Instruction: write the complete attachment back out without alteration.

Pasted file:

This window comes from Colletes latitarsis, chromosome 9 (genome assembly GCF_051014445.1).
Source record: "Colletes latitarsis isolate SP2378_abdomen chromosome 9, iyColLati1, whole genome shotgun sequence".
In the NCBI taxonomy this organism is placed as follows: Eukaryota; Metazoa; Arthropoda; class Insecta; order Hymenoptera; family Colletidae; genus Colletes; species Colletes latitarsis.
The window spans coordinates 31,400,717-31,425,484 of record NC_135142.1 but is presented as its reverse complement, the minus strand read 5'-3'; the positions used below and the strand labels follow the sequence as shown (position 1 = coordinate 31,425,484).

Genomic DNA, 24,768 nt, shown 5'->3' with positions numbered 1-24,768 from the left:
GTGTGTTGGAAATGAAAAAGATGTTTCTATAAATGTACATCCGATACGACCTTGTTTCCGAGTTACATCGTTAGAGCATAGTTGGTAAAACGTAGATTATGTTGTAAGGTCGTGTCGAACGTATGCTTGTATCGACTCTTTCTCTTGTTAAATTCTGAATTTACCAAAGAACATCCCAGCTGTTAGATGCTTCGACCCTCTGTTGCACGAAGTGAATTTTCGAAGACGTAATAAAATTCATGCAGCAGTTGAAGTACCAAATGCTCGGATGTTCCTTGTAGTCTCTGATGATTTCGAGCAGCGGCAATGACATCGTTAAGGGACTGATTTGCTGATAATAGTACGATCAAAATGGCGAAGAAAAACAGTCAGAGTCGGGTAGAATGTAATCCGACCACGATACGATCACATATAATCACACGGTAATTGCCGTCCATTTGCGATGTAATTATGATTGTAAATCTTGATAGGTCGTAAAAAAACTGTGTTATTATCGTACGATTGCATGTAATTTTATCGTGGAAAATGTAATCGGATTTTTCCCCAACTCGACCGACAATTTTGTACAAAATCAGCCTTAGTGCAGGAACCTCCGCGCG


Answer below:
This window comes from Colletes latitarsis, chromosome 9 (genome assembly GCF_051014445.1).
Source record: "Colletes latitarsis isolate SP2378_abdomen chromosome 9, iyColLati1, whole genome shotgun sequence".
In the NCBI taxonomy this organism is placed as follows: Eukaryota; Metazoa; Arthropoda; class Insecta; order Hymenoptera; family Colletidae; genus Colletes; species Colletes latitarsis.
The window spans coordinates 31,400,717-31,425,484 of record NC_135142.1 but is presented as its reverse complement, the minus strand read 5'-3'; the positions used below and the strand labels follow the sequence as shown (position 1 = coordinate 31,425,484).

Genomic DNA, 24,768 nt, shown 5'->3' with positions numbered 1-24,768 from the left:
GTGTGTTGGAAATGAAAAAGATGTTTCTATAAATGTACATCCGATACGACCTTGTTTCCGAGTTACATCGTTAGAGCATAGTTGGTAAAACGTAGATTATGTTGTAAGGTCGTGTCGAACGTATGCTTGTATCGACTCTTTCTCTTGTTAAATTCTGAATTTACCAAAGAACATCCCAGCTGTTAGATGCTTCGACCCTCTGTTGCACGAAGTGAATTTTCGAAGACGTAATAAAATTCATGCAGCAGTTGAAGTACCAAATGCTCGGATGTTCCTTGTAGTCTCTGATGATTTCGAGCAGCGGCAATGACATCGTTAAGGGACTGATTTGCTGATAATAGTACGATCAAAATGGCGAAGAAAAACAGTCAGAGTCGGGTAGAATGTAATCCGACCACGATACGATCACATATAATCACACGGTAATTGCCGTCCATTTGCGATGTAATTATGATTGTAAATCTTGATAGGTCGTAAAAAAACTGTGTTATTATCGTACGATTGCATGTAATTTTATCGTGGAAAATGTAATCGGATTTTTCCCCAACTCGACCGACAATTTTGTACAAAATCAGCCTTAGTGCAGGAACCTCCGCGCG